Though my oldest children are now 12 and 13, we haven’t given a lot of thought to dating around here. Thankfully, they still seem far from interested in the idea. I know the trend among Christians seems to be to forbid dating, at least as our culture knows it, and to prefer “courtship”, a situation in which the young man spends time with the girl and her family and there is not much one-0n-one going out and the goal is always marriage.
I don’t know what we will do with our kids, and I don’t think this model is a bad one. But it can seem kind of, well, unromantic, can’t it? I am a product of ’80s movies and while I know on one level that Christian courtship is still about love, it seems to lose some of the flair and passion that we associate with romance and falling in love. Let’s say that while the young couple still gets together through their own choice and mutual decision, there is an added layer of practicality thrown on top. They need to be well-suited. Her parents need to approve. Spontaneity is lost.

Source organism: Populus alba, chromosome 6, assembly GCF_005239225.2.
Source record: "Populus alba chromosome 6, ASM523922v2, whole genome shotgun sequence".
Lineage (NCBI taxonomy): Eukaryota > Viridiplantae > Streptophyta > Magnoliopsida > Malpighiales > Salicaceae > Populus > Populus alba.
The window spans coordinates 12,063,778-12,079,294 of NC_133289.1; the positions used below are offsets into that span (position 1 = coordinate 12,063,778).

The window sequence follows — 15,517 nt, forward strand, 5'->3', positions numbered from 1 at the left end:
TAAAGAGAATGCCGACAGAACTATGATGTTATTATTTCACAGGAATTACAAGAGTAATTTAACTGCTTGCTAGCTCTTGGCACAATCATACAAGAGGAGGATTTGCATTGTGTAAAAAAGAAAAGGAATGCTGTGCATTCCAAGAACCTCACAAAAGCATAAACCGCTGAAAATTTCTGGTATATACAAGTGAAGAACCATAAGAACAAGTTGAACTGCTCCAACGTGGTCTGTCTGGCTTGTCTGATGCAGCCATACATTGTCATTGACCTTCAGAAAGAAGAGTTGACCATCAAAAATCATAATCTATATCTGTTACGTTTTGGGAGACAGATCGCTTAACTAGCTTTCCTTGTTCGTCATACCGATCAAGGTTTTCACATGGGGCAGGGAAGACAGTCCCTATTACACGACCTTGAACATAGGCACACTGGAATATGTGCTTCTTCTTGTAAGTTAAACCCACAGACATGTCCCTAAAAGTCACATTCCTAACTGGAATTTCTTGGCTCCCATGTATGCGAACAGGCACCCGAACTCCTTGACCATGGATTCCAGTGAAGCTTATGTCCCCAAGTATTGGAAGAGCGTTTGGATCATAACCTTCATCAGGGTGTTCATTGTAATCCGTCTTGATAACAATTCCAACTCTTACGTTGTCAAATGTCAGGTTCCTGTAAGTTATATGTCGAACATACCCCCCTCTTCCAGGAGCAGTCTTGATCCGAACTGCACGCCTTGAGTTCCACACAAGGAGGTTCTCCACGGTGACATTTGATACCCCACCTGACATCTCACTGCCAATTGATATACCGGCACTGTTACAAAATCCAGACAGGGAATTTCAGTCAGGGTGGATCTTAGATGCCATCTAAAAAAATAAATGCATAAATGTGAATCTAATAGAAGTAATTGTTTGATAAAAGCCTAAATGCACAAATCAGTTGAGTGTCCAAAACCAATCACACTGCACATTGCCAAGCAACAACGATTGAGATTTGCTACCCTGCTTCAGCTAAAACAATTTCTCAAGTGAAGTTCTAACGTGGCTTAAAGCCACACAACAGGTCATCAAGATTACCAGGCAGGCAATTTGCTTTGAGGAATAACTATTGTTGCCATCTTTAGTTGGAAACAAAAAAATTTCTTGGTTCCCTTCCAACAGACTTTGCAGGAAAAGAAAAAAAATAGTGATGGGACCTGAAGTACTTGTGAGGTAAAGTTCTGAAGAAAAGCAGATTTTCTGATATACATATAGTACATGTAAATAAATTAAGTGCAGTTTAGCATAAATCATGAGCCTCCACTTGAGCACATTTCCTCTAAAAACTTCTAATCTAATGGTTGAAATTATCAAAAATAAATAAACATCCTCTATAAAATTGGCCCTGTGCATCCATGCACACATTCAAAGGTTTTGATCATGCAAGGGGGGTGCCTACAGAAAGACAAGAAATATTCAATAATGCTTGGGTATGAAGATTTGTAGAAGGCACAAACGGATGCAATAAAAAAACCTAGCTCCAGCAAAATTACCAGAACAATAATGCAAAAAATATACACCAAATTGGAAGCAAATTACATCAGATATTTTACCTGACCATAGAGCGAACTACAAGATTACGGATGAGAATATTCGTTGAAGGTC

So I was interested to find while reading on of my favorite authors, Frank Boreham, the assertion that it is Christianity that has allowed romance to flourish in the world:
“Only in a land that has felt the spell and influence of Jesus would sweethearting, as we know it, be possible.” (Faces in the Fire, Kindle Loc. 2142)
Boreham’s point is that throughout history marriage has been entered into for so many reasons — “by barter, by compact, by conquest . . . ” — that marrying purely for love is a pretty radical idea, historically speaking. Furthermore, he attributes its rise to Christianity. And one can certainly see that marriage, as it is spoken of in the Bible and particularly the New Testament, is very much a loving union.
I am not sure how far I want to go with this, but I think it is interesting that while we tend to downplay romance as something too emotional and detrimental to our values, that the idea of it comes originally from Christian roots.
How does this affect what our policy on kids dating will be? I have no idea. But if you want to tell me how you have approached it with your kids, I am all ears.